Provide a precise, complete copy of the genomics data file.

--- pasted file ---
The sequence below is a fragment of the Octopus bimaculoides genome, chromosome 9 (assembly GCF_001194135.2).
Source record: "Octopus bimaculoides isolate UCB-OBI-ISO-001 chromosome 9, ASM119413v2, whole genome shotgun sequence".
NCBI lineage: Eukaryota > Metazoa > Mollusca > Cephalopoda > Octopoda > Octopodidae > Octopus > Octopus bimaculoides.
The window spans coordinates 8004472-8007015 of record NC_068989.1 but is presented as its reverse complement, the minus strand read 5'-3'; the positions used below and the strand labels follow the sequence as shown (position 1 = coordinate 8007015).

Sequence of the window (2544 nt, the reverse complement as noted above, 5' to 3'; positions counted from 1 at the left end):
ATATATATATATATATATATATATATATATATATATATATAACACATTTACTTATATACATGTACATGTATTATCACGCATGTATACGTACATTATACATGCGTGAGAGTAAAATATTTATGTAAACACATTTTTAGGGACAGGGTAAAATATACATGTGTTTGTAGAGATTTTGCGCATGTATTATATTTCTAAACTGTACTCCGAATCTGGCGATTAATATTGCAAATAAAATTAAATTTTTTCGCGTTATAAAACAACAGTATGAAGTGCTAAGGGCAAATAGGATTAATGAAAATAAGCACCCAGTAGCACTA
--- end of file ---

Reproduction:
The sequence below is a fragment of the Octopus bimaculoides genome, chromosome 9 (assembly GCF_001194135.2).
Source record: "Octopus bimaculoides isolate UCB-OBI-ISO-001 chromosome 9, ASM119413v2, whole genome shotgun sequence".
NCBI lineage: Eukaryota > Metazoa > Mollusca > Cephalopoda > Octopoda > Octopodidae > Octopus > Octopus bimaculoides.
The window spans coordinates 8004472-8007015 of record NC_068989.1 but is presented as its reverse complement, the minus strand read 5'-3'; the positions used below and the strand labels follow the sequence as shown (position 1 = coordinate 8007015).

Sequence of the window (2544 nt, the reverse complement as noted above, 5' to 3'; positions counted from 1 at the left end):
ATATATATATATATATATATATATATATATATATATATATAACACATTTACTTATATACATGTACATGTATTATCACGCATGTATACGTACATTATACATGCGTGAGAGTAAAATATTTATGTAAACACATTTTTAGGGACAGGGTAAAATATACATGTGTTTGTAGAGATTTTGCGCATGTATTATATTTCTAAACTGTACTCCGAATCTGGCGATTAATATTGCAAATAAAATTAAATTTTTTCGCGTTATAAAACAACAGTATGAAGTGCTAAGGGCAAATAGGATTAATGAAAATAAGCACCCAGTAGCACTA